Lung cancer accounts for 13% (1.6 million) of the total cases and 18% (1.4 million) of the deaths in 2008 globally.  Moreover, it was the most common diagnosed cancer as well as the leading cause of cancer death in males, while the fourth most common diagnosed cancer and the second leading cause of cancer death in females.  In China, despite substantially decreasing mortality from stomach, esophagus, nasopharynx, and cervix uteri cancers, lung cancer mortality has been increasing over the past decades and continues to increase in the recent years.  The mechanisms of lung carcinogenesis have not been fully illustrated. Although epidemiological evidence suggests that exposure to tobacco-associated carcinogens is clearly implicated in its etiology,  not all smokers develop lung cancer, indicating that genetic variations and other environmental factors may play important roles in the development of lung cancer. , In recent years, the role of genetic variability on the development of lung cancer has been extensively been studied.  An important one is glutathione S-transferase P1 (GSTP1), the most abundant GST isoform in the lung, which can metabolize numerous carcinogenic compounds, including benzo[a] pyrene, a tobacco carcinogen.  GSTP1 has two single nucleotide polymorphisms that result in a change in amino acids. One of the most frequently studied polymorphism, GSTP1 exon 5 (Ile105Val), has been reported to have functional effects on the GST gene product resulting in reduced enzyme activity.  The predominant homozygous genotypes, the heterozygous genotypes, and the homozygous rare genotypes of the GSTP1 Ile105Val gene polymorphism are named the homozygous wild-type genotype (A/A), the heterozygote (A/G), and the homozygote (G/G), respectively. The first research of the association between GSTP1 Ile105Val polymorphism and lung cancer was reported by Ryberg et al. in 1997 among the Canadian population.  As a consequence, many studies analyzed the influence of GSTP1 Ile105Val polymorphism on lung cancer risk, however, no clear consensus was reached. Meta-analyses of studies on the gene in other ethnic groups have been reported elsewhere and produced conflicting results. ,,,, Given the different genetic background between the Chinese and non-Chinese populations, it is necessary to investigate the relationship of GSTP1 Ile105Val polymorphism with risk of lung cancer in Chinese population. In addition, we performed subgroup analysis stratified by geographic area and the source of control population to explore the possible effects of the gene-environment interactions, and gene-gene interaction analysis between GSTP1 and GSTM1, GSTT1 genotypes with respect to lung cancer risk.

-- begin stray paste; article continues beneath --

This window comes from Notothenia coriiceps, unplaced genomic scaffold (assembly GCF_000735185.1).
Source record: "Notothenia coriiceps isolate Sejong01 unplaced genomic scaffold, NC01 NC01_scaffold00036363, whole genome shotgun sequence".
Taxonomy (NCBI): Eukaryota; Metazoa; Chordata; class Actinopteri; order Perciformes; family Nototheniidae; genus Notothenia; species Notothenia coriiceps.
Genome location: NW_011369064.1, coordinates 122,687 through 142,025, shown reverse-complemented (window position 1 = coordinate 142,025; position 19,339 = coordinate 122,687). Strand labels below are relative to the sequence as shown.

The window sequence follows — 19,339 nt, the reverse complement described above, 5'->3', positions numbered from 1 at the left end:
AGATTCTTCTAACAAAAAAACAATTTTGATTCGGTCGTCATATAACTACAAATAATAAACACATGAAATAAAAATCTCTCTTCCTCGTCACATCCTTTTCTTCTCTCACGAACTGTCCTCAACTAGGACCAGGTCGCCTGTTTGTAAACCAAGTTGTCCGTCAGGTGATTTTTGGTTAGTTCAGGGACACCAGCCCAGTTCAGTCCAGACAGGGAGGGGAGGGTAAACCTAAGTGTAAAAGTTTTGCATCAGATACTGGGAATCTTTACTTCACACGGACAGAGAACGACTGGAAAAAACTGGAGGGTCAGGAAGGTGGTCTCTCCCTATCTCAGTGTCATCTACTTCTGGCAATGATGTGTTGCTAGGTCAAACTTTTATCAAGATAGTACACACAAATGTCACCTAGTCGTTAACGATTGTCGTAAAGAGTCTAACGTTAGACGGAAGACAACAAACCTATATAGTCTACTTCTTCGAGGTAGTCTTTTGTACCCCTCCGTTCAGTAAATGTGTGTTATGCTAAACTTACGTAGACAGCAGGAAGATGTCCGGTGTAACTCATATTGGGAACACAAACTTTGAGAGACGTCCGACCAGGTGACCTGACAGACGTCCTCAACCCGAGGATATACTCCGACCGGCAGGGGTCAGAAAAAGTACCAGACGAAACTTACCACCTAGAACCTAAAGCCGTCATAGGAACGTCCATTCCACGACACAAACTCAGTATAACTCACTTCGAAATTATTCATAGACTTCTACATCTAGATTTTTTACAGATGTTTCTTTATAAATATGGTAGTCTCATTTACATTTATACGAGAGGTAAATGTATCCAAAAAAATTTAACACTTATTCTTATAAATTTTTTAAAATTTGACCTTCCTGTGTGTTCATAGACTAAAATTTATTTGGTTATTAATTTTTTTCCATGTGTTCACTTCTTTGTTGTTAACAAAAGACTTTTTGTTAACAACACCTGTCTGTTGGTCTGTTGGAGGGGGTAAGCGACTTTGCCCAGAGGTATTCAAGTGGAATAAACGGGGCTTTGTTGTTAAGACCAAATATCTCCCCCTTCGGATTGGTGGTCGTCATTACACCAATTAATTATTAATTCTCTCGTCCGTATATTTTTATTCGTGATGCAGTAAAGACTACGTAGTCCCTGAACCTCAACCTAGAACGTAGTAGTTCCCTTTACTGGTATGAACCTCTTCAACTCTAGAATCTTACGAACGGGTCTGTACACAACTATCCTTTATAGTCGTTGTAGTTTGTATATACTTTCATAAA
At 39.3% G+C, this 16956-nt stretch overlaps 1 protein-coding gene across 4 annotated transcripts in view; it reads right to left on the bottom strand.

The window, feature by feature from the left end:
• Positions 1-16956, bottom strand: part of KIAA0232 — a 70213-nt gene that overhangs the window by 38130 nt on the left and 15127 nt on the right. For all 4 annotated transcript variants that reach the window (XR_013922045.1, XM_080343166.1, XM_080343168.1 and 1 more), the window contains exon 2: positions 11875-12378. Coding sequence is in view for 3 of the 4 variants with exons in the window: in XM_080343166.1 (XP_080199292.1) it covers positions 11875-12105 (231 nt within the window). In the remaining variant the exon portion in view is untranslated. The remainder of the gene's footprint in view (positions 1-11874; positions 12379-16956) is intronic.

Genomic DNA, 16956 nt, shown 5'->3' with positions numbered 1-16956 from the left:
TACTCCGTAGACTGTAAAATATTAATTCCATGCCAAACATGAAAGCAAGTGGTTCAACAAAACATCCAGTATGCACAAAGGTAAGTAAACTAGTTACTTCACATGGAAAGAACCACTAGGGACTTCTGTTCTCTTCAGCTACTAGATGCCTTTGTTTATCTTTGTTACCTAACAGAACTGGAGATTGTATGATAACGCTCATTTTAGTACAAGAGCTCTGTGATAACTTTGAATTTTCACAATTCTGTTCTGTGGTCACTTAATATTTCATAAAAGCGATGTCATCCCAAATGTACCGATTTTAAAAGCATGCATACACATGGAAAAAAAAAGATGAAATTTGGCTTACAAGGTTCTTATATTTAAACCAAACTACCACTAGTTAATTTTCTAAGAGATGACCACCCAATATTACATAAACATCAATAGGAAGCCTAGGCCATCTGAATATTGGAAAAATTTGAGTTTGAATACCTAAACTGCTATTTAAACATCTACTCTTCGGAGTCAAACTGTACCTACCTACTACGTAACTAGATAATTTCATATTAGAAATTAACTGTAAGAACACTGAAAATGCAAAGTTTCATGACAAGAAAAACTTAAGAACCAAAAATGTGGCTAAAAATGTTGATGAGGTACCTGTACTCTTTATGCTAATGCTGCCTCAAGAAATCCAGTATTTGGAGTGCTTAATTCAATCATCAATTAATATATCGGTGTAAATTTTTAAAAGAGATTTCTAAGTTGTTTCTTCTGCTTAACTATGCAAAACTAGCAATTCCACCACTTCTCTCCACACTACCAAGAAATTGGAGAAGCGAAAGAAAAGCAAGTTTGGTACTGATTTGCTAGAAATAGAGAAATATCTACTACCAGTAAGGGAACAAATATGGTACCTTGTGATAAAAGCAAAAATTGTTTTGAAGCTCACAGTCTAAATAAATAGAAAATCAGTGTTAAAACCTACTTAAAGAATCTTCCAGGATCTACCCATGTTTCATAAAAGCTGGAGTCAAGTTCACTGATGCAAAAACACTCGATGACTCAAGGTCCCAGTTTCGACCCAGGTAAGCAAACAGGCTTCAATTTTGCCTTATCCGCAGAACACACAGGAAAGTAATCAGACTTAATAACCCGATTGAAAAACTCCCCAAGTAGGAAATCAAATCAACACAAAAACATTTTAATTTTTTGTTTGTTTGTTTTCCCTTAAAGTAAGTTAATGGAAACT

| > Materials and methods|| |
Search strategy and study selection
We conducted a systematic literature search for published articles regarding the association of GSTP1 polymorphism and lung cancer risk. The search included PubMed, Springer Link, Ovid, Chinese Wanfang Data Knowledge Service Platform, Chinese National Knowledge Infrastructure, and Chinese Biology Medicine databases for articles published through January 22, 2015 using a combination of the following terms: (Lung cancer or lung carcinoma or lung neoplasm) and (variant or variation or polymorphism) and (GSTP1) and (Chinese or China or Taiwan). The search was performed without any restrictions on language and focused on studies conducted in humans. In addition to the electronic database search, all reference lists of retrieved articles were reviewed manually to identify additional articles. Criteria for inclusion in the meta-analysis were: (1) Case-control or cohort studies on the association between GSTP1 polymorphism and lung cancer, (2) all patients with the diagnosis of lung cancer confirmed by pathological or histological examinations, (3) clear description of GSTP1 polymorphism in lung cancer patients and controls, and (4) all participants were Chinese. The reasons for exclusion of studies were: (1) Duplicate publications, (2) incomplete data, (3) no control, and (4) meta-analyses, letters, reviews, or editorial articles.